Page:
Elevation Gain
?
Trail type
There-and-back
Distance
10.00 mi (16.09 km)
Warming hut
No
Please respect the outdoors by practicing Leave No Trace. Learn more about how to apply the principles of Leave No Trace on your next outdoor adventure here.

Table Top Mountain, New York’s 19th highest summit, is yet another Adirondack 46er that lies in the High Peaks Wilderness Area. It is reached by a herdapth that intersects with the popular Van Hovenberg Trail. The trip to this 4,413-foot summit also features a visit to Marcy Dam and the possibility of adding a side-trip to Phelps Mountain.

Start at the High Peaks Information Center (HPIC) Trailhead. The first section of this outing will take you to Marcy Dam, the traffic circle of the High Peaks Wilderness. Crossing the dam is easier and much more enjoyable in winter: The frozen water and snow allow for safe crossing rather than having to backtrack a few hundred feet to a bridge. Make sure to stop in the middle of the pond and soak in the superb views of Mount Colden, Avalanche Mountain and Wright Peak.

Once you’re ready to move on, keep following the Van Hovenberg Trail (blue markers) toward Indian Falls and Mount Marcy. There are five lean-tos around Marcy Dam (all free, first-come, first-served) if you want to extend the outing and take a few days to explore the area’s many trails and mountains. The abundance of activities around the lean-tos and their proximity to the trailhead make them an excellent place to try winter camping.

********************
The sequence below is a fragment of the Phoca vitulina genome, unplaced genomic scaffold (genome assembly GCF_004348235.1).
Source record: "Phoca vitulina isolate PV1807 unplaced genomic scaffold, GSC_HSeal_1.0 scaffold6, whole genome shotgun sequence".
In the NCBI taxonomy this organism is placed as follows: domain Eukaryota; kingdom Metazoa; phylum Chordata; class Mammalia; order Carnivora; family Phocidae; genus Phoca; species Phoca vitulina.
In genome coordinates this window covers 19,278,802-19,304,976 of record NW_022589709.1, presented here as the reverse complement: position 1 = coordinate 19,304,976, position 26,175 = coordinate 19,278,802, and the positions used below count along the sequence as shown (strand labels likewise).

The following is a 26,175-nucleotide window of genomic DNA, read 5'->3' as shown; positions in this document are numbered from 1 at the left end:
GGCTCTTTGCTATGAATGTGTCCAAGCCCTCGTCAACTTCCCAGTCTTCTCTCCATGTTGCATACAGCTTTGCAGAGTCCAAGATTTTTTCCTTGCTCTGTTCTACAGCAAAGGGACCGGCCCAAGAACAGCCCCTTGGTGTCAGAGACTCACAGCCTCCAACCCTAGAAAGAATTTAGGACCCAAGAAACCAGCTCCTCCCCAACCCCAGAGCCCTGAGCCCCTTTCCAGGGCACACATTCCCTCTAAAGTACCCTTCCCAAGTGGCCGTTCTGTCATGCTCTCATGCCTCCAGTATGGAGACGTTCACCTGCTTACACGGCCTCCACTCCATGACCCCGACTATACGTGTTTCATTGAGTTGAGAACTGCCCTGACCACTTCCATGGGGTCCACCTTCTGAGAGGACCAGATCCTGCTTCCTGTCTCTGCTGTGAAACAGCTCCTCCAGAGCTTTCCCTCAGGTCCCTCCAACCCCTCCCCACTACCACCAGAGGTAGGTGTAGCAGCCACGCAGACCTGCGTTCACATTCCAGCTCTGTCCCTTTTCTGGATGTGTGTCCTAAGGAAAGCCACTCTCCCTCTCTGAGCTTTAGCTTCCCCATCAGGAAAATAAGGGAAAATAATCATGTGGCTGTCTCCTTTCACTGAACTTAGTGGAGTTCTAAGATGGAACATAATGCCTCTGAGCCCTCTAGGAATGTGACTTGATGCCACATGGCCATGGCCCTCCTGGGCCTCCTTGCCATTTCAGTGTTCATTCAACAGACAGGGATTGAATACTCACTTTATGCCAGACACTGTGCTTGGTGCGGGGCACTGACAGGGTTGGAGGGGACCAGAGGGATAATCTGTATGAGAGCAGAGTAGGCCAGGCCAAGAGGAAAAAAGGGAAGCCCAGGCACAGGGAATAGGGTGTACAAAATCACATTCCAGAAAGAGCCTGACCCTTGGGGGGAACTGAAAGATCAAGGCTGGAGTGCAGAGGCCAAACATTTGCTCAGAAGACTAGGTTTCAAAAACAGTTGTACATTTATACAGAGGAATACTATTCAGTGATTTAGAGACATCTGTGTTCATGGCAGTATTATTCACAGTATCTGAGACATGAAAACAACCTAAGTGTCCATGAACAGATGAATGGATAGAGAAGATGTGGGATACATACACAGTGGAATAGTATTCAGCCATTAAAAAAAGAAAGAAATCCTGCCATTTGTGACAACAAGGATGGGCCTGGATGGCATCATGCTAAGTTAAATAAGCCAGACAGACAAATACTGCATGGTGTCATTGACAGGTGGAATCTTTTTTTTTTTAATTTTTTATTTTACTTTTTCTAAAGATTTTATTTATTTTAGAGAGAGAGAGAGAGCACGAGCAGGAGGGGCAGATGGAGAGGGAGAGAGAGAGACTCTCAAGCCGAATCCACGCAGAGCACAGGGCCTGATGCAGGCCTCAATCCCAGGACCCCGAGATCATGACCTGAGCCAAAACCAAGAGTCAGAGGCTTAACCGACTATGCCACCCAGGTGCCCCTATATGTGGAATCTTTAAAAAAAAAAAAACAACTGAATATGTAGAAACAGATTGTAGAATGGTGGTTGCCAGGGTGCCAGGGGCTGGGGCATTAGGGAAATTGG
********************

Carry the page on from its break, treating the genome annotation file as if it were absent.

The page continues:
Back on the trail, there is an intersection for Phelps Mountain 0.7 miles after Marcy Dam. This makes an excellent side trip if you’re keen on tagging another 46er. It is an out-and-back of 2.4 miles with 1,200 feet of vertical ascent; views are excellent at the top. Otherwise, continue on the trail until you reach a sign that reads “Route To Table Top Mt.”. The herdpath starts at this point and is very obvious as it sees considerable traffic over the course of a year.

Some herdpaths that lead to Adirondack 46ers are not easy to find and follow, but that is not the case for this one. It follows a trench that is wet and muddy until the snow covers it, making winter the ideal season to pay this summit a visit. The 0.7-mile herdpath has no technical or steep sections and is quite an enjoyable ascent with some nice views of the MacIntyre Range along the way. A wooden sign marks the summit, which offers decent views to the south, most notably of Marcy, Colden and the MacIntyre Range. The descent is via the same trails.

Note that snowshoes are mandatory in the High Peaks Wilderness when there are 8 inches of snow or more on the ground. Conditions at the trailhead are not an indication of what they will be in the mountains. Remember that winter conditions can linger well into the spring at higher elevations. Wearing snowshoes also prevents postholing and makes the trails more enjoyable for all. There will likely be backcountry skiers out, so don't forget to share the trails with respect and wear snowshoes to avoid postholing.

Logistics + Planning

Preferable season(s)

Winter
Spring
Summer
Fall

Congestion

Low

Parking Pass

Parking fee pr car

Pros

Nice views. Great forest walk.

Cons

Last stretch is a herdpath.

Pets allowed

Allowed

Trailhead Elevation

2,165.00 ft (659.89 m)

Net Elevation Gain

2,248.00 ft (685.19 m)

Features

Big vistas
Cross-country skiing
Shelters
Lodging

Location

Field Guide

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